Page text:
3D printing specialist Aurora Labs (ASX: A3D) has added former federal minister Chris Ellison and highly experienced civil engineer and mining executive Steve Zaninovich to its team to build sales momentum on the back of a major new technical development within the company.
Mr Zaninovich and Mr Ellison come on board following the launch earlier this month of the newly designed AL250 laser powder bed fusion machine, with the larger sales and marketing focus set to highlight the machine’s cost saving capabilities to the defence, oil and gas and mining industries.
With a lengthy career in the mining industry, Mr Zaninovich is currently a non-executive director of Canyon Resources (ASX: CAY), Sarama Resources (ASX: SRR) and Mako Gold (ASX: MKG) and chairman of Lycopodium Minerals (ASX: LYL).
Vast government and defence experience added
A chancellor at the University of Notre Dame Australia, Mr Ellison was a cabinet minister with the Howard federal government and a part of the ministry for a decade. He was Australia’s longest serving justice minister.
For the last 10 years he has been a director/trustee of the Commonwealth Superannuation Corporation which manages superannuation for members of the Australian Defence Force.
“We look forward to working with our new strategic advisors,” chief executive officer, Rebekah Letheby, said.
“The benefit of such counsel will bring decisive added value to the dynamic development and operation of Aurora Labs, as both members share their knowledge and insights into the defence and mining sectors which can complement our commercial strategies to grow our business.”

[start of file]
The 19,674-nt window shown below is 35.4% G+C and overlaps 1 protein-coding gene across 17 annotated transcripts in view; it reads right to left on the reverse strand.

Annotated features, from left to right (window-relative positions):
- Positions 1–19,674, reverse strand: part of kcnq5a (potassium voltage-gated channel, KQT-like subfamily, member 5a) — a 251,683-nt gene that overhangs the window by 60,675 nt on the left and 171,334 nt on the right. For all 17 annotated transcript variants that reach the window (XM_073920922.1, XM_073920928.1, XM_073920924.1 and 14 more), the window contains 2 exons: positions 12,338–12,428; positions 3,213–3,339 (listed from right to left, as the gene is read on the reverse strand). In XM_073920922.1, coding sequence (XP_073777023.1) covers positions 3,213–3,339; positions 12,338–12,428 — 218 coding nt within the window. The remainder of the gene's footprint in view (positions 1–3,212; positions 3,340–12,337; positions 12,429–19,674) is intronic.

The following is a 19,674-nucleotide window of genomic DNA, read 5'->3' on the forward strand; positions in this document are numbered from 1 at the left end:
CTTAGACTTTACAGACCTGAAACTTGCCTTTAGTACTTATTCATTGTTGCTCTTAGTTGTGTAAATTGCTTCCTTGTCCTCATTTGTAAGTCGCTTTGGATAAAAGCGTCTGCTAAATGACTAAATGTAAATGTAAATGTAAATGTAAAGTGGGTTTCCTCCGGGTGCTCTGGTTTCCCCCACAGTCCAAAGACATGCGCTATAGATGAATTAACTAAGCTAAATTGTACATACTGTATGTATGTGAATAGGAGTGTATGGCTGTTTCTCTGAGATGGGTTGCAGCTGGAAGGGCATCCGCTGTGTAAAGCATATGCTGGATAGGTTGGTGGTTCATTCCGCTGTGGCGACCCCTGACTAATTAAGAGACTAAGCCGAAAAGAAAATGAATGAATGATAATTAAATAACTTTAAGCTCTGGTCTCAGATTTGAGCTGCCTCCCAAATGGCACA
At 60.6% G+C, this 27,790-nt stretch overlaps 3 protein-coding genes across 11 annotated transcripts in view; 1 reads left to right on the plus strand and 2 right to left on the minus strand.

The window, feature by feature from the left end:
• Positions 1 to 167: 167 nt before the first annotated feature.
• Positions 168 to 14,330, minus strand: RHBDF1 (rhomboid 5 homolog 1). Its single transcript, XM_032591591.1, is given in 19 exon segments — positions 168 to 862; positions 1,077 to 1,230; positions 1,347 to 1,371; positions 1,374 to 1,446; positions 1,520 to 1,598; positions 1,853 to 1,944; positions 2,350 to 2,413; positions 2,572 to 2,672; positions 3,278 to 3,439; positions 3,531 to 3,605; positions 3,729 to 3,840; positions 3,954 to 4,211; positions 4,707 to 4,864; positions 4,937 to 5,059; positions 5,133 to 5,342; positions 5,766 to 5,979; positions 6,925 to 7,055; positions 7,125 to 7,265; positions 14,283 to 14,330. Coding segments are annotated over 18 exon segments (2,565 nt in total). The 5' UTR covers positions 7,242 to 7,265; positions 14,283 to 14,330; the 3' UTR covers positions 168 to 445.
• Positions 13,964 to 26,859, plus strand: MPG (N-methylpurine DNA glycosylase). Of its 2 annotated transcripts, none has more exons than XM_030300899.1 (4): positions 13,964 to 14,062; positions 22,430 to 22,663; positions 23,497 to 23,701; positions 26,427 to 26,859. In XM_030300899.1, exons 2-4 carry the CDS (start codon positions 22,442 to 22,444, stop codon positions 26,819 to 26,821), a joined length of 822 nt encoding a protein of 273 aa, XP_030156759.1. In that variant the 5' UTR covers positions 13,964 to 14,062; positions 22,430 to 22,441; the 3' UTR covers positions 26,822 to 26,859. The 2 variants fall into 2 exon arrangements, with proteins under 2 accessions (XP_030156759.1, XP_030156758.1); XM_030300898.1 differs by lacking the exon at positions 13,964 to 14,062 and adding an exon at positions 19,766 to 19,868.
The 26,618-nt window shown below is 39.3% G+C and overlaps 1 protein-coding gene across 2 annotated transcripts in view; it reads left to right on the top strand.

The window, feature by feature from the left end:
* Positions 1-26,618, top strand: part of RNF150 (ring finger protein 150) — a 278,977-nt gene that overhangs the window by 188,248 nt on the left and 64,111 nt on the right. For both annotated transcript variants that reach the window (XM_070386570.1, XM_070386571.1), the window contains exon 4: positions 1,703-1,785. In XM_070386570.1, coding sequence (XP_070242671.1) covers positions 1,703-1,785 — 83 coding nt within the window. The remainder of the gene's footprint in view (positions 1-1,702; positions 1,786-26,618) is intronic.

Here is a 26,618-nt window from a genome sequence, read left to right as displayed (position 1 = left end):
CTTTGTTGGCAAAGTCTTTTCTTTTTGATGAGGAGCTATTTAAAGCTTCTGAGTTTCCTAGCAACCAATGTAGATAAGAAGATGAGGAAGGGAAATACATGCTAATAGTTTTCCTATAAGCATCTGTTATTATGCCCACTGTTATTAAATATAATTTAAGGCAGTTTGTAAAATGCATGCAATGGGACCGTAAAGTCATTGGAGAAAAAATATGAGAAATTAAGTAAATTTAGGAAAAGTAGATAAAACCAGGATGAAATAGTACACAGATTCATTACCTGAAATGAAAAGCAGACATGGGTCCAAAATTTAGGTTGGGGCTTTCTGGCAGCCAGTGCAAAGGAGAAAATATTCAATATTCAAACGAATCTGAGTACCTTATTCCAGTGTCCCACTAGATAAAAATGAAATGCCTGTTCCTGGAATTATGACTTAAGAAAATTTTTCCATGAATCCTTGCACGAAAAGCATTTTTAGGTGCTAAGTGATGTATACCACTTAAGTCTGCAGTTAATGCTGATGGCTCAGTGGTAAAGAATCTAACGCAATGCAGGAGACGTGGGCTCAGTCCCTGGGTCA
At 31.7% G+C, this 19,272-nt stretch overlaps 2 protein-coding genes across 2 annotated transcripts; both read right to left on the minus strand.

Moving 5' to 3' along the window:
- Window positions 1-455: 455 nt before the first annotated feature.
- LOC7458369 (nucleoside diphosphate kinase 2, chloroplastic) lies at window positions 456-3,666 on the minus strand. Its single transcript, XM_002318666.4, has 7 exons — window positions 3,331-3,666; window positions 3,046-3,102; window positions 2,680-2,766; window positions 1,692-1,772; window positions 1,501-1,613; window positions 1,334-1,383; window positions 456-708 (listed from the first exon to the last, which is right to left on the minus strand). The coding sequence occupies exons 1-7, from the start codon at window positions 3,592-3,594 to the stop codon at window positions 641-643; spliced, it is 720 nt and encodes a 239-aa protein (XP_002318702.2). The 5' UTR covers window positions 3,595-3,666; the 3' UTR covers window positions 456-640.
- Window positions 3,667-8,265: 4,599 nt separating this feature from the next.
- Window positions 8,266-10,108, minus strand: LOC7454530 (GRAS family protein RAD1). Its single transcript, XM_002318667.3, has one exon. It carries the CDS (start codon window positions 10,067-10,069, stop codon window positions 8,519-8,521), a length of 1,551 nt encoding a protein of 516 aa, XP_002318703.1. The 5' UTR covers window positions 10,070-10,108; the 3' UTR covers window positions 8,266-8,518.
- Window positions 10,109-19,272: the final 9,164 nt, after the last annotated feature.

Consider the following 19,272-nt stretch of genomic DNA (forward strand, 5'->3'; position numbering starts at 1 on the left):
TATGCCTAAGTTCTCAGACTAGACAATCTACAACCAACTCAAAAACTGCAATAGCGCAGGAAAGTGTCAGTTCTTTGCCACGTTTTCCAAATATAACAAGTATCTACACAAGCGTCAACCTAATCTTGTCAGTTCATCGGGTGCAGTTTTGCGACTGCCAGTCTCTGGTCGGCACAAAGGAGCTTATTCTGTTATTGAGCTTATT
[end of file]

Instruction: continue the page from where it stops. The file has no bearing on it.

New printer development
The new AL250 commercial printer project is a transition from the operation of Aurora Labs RMP-1 printer model, with a step change in the capabilities of the newly designed AL250 laser powder bed fusion machine.
Aurora’s plan is for the AL250 to be initially employed as a working model in its printing bureau as an example of the company’s service offering.
The AL250 technology has been designed to reduce costs and save time, with its ability to bi-directionally recoat the powder bed, powered by Aurora’s patented multi-layer concurrent printing (MCP) technology.
The company says this will provide a reduction in recoat time and has the benefit to cut production costs due to allowing greater laser exposure times.
This will allow industry products to be prototyped and printed in serial production runs, with custom parts or components being able to be created at rates that are otherwise unobtainable through traditional manufacturing methods.
Powder dosing mechanism
A key component of the AL250’s functionality is its unique powder dosing mechanism, where powder is conditioned with heat, prior to being deposited to the recoating system, ensuring optimal temperatures of powders for spreading and densifying when building a powder layer.
Aurora has designed the system so that powder layer consistency can reduce mechanical defects within parts and ensures a quality repeatable build.
Alongside this functionality, the AL250 holds a build plate heater capable of 200°C for extra capability in materials research, and strict environmental control processes allow monitoring over the flow and recirculation of gases, temperature and humidity while printing is undergoing in the build chamber.
High standard lasing power
Aurora has also implemented high quality lasing power in the AL250 machine, with a full 1500W per laser available for deployment to lase highly reflective or conductive powders, such as copper.
Efficient and optimised process parameters utilising this power for processing a variety of powder materials will be available to purchase with the machine.
The company believes these specialist capabilities will be particularly attractive to the aerospace, defence and resource industries.